Saturday, May 30, 2020

Weekend Post

Here's a fun video.  First listen to the Partridge Family with the actors singing, notably David Cassidy.  Then the same song after studio singers get done with it.   Where were they when I had to sing "Tumbling Tumbleweed" in the 7th grade? 

15 comments :

Bo said...

Ken, this video isn't what you think. It's not the actors singing in the first video and then their parts overdubbed by more talented studio people.

The first version, with the female lead singer, is from 1990. The second is from the Partridge Family TV show in 1972. That really is David Cassidy singing in the second one.

Even more confusing is that if you go to YouTube the person who posted it says the FIRST version is the better version. Huh???

CopleyScott said...

Wow! No surprise that the great Shirley Jones could sing, but I had no idea that David Cassidy couldn't. The producers did a great job of faking it. The singing sounds like his speaking voice.

Alan Light said...

That isn't David Cassidy's voice in the first part and I have no idea how anyone could ever think it was. This video is a prank of some sort, certainly not as described.

kent said...

I saw a stage musical with David Cassidy and he sang just fine. His voice was not powerful but it was sweet and on key.

Y. Knott said...

Echoing the above: the first version is a completely unrelated group of people cutting their version in 1990. It's awful -- particularly the lead vocals. This version does not feature David Cassidy, or anyone from the show. Again, it was cut years later by a different group of people.

The second version is the released version from the show, with David Cassidy's vocal supported by Shirley Jones and the usual assortment of studio pros.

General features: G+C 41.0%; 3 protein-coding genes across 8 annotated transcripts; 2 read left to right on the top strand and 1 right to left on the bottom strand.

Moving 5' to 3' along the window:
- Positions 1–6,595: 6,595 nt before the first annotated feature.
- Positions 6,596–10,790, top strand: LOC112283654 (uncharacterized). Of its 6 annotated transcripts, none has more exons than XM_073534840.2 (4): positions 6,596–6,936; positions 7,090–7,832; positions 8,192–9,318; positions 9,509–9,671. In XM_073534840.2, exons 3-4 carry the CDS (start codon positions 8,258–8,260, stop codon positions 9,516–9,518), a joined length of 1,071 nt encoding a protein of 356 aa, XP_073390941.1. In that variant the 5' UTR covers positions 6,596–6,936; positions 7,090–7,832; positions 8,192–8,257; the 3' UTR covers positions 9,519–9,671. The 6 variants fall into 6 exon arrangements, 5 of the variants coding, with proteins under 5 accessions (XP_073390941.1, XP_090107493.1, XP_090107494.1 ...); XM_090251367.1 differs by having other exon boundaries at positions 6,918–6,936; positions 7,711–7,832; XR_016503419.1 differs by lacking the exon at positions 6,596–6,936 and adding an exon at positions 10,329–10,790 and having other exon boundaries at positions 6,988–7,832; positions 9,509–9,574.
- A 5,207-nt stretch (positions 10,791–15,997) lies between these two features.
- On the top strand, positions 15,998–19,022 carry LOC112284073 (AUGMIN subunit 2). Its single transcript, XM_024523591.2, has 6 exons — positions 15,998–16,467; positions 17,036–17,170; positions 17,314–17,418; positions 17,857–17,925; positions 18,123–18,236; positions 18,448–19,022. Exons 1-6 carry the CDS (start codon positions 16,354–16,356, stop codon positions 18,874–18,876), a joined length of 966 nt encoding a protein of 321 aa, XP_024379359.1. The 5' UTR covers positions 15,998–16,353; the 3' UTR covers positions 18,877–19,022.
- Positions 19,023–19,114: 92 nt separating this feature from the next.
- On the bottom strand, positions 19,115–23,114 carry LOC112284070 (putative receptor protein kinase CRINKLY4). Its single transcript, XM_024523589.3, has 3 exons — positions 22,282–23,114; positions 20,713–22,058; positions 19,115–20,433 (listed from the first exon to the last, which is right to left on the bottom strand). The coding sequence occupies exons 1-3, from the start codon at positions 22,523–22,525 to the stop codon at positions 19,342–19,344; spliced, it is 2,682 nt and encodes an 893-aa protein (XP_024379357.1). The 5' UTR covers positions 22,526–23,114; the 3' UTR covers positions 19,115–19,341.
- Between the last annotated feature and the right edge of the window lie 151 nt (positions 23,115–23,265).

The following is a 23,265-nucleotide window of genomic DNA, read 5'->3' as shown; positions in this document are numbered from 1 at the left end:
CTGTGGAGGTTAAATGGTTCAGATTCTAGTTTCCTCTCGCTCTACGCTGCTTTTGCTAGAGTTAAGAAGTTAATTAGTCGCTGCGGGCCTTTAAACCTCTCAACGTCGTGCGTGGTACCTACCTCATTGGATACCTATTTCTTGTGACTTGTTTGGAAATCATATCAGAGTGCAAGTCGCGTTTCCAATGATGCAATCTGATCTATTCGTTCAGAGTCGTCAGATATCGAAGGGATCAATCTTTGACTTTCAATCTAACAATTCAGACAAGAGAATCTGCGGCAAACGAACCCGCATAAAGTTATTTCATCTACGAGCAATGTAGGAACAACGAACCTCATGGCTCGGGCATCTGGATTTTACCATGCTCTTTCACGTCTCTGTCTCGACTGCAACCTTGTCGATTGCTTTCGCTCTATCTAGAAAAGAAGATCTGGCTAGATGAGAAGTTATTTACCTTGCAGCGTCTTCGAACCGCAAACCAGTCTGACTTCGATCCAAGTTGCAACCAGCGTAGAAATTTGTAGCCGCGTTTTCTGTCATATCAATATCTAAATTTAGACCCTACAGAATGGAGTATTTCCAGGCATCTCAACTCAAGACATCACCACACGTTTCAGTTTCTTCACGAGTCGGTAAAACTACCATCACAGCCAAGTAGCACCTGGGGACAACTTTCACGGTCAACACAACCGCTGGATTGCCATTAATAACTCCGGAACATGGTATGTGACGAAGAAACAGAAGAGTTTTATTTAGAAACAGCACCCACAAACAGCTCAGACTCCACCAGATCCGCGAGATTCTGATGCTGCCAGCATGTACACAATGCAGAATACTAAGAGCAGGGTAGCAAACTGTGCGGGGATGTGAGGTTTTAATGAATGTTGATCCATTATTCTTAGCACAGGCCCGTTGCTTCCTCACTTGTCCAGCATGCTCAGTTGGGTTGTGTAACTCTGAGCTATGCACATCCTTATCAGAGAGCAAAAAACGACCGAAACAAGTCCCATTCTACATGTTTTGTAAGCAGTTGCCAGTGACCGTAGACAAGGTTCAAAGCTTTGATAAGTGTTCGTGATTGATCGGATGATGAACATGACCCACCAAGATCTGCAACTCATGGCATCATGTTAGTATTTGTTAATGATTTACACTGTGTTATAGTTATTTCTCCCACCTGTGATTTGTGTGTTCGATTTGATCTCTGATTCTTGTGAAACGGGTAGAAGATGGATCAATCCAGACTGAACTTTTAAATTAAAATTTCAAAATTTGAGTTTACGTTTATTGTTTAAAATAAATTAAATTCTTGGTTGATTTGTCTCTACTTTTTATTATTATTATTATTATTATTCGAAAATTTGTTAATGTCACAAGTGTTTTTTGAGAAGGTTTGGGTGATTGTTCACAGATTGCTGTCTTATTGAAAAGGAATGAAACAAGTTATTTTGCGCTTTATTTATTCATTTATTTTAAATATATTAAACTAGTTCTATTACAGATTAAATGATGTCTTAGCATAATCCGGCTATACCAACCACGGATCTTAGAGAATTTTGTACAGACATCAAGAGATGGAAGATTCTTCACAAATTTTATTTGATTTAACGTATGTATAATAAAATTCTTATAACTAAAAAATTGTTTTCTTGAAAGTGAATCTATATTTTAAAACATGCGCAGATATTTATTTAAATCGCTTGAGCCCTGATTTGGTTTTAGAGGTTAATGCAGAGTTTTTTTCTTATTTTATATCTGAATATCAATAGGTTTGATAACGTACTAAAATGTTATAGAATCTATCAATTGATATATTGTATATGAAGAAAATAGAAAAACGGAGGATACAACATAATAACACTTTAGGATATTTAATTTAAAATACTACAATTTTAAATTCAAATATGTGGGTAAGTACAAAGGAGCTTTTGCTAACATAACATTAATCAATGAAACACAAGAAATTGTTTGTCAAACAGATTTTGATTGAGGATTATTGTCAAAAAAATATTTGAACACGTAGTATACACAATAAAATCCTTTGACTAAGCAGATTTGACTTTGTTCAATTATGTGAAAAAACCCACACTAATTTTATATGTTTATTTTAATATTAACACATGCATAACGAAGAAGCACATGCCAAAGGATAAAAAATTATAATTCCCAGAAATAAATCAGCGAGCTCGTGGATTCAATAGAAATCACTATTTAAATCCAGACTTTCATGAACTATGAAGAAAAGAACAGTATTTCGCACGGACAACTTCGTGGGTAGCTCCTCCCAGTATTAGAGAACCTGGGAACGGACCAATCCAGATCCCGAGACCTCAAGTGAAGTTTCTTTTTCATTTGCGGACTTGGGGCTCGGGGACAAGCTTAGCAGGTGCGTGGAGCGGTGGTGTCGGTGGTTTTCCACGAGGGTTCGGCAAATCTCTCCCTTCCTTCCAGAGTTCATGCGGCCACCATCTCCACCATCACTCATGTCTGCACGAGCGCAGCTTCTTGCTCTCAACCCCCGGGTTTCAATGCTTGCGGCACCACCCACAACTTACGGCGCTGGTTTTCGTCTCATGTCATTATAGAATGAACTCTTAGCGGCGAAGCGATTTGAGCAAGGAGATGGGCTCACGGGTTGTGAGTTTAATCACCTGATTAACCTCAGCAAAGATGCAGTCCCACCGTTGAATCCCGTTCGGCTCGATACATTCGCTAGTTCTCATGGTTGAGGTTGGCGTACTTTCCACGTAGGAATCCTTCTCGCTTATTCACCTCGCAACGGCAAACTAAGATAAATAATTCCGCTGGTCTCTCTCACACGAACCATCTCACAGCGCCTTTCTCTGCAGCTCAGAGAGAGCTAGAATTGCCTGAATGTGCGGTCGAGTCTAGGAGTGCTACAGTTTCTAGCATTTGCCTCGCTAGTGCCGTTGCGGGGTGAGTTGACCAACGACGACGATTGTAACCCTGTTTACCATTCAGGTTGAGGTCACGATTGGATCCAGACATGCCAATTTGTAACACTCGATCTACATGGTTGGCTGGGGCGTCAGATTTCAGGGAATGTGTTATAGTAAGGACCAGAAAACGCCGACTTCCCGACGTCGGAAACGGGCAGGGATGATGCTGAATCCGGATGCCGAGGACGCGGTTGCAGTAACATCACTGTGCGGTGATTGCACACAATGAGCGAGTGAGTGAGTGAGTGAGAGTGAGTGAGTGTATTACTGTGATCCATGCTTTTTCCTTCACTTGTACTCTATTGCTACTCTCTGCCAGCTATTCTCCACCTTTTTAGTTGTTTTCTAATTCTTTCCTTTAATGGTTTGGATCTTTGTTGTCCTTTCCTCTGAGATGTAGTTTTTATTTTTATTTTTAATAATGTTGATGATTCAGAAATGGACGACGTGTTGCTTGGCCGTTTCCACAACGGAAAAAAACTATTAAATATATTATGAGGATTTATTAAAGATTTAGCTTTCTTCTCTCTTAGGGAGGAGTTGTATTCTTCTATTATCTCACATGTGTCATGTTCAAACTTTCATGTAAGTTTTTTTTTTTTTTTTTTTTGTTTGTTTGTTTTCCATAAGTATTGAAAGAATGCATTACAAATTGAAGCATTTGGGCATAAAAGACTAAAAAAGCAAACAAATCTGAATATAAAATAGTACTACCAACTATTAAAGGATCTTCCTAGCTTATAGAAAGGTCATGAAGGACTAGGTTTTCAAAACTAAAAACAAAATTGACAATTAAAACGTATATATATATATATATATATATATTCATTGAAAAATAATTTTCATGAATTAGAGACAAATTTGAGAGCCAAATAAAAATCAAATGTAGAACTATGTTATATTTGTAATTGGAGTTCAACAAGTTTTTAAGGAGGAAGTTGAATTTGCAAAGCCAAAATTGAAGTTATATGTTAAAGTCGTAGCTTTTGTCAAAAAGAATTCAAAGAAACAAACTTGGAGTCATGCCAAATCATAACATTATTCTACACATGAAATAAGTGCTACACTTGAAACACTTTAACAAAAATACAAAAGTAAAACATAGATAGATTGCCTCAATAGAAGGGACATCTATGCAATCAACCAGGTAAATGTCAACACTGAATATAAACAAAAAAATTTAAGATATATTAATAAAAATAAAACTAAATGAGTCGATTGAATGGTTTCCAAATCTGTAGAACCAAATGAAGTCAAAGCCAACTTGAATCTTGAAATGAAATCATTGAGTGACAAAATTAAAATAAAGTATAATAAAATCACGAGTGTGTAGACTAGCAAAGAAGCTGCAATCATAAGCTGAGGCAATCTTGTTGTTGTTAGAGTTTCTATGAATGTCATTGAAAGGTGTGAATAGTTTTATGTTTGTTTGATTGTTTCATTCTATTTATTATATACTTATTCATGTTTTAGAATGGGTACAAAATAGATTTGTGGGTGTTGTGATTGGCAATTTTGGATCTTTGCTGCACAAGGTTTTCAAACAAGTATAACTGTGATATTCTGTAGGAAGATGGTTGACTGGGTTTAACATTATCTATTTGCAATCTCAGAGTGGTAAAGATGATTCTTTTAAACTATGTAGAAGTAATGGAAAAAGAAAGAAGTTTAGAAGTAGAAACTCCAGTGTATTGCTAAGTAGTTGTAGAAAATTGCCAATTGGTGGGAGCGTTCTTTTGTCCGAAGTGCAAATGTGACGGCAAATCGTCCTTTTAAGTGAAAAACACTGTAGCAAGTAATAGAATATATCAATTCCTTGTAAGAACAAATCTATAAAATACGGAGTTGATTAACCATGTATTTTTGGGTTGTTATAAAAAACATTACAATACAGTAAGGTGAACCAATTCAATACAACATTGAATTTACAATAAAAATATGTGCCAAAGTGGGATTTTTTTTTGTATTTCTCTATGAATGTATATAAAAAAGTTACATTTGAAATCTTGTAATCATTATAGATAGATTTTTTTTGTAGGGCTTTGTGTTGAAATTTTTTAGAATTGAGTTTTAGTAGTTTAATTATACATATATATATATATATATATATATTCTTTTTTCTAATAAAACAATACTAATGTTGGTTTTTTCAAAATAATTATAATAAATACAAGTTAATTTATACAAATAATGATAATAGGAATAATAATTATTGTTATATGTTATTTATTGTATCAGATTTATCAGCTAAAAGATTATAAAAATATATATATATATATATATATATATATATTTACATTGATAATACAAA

Not sure how you missed this one, Ken! (But hey, what with the U.S. rapidly crumbling day by day in front of all of our eyes, I guess we're *all* a little distracted right now....)

Dixon Steele said...

I'll join in, there's no way that's David Cassidy.

tb said...

The first one is the song as written and shown to David and co. The original demo, "this is how it goes, sing it like this". The 2nd is the final product. I think they're trying to say the actors can't hit the high notes like the pros did in the demo. Doesn't sound so off to me
Why do people think it was done in 1990?

Y. Knott said...



Here's the posting from Debbie Sims, the singer of the song: https://www.youtube.com/watch?v=46LUZHK2cIk

Read the description. It was recorded in 1990. Not a demo; not a guide vocal; a 1990 recording of new vocals over the original music track.

Greg Ehrbar said...

Here's the deal. "Bo" is correct. The first vocal is a phony, redone many years later by people with no connection to the series or the musical staff behind it.

The second clip really is David Cassidy. I've seen him sing live and I have all the albums, as well as many, many more by members of the Ron Hicklin Singers, who were the other vocalists.